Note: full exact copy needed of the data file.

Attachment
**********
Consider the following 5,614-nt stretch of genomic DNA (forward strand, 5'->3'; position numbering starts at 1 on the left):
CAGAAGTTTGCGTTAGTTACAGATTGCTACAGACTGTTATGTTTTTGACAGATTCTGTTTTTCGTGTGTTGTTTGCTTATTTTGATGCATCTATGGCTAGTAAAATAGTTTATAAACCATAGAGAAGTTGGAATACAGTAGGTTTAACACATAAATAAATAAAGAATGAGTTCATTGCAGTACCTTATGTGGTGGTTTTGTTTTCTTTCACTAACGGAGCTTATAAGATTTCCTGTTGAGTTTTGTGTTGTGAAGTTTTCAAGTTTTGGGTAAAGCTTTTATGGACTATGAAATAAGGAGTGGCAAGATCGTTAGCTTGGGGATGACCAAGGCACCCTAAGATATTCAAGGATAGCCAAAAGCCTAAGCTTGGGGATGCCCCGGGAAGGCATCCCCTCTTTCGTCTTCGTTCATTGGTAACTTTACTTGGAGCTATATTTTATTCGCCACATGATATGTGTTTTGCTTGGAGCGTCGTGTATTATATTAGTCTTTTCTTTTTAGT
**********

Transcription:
Consider the following 5,614-nt stretch of genomic DNA (forward strand, 5'->3'; position numbering starts at 1 on the left):
CAGAAGTTTGCGTTAGTTACAGATTGCTACAGACTGTTATGTTTTTGACAGATTCTGTTTTTCGTGTGTTGTTTGCTTATTTTGATGCATCTATGGCTAGTAAAATAGTTTATAAACCATAGAGAAGTTGGAATACAGTAGGTTTAACACATAAATAAATAAAGAATGAGTTCATTGCAGTACCTTATGTGGTGGTTTTGTTTTCTTTCACTAACGGAGCTTATAAGATTTCCTGTTGAGTTTTGTGTTGTGAAGTTTTCAAGTTTTGGGTAAAGCTTTTATGGACTATGAAATAAGGAGTGGCAAGATCGTTAGCTTGGGGATGACCAAGGCACCCTAAGATATTCAAGGATAGCCAAAAGCCTAAGCTTGGGGATGCCCCGGGAAGGCATCCCCTCTTTCGTCTTCGTTCATTGGTAACTTTACTTGGAGCTATATTTTATTCGCCACATGATATGTGTTTTGCTTGGAGCGTCGTGTATTATATTAGTCTTTTCTTTTTAGT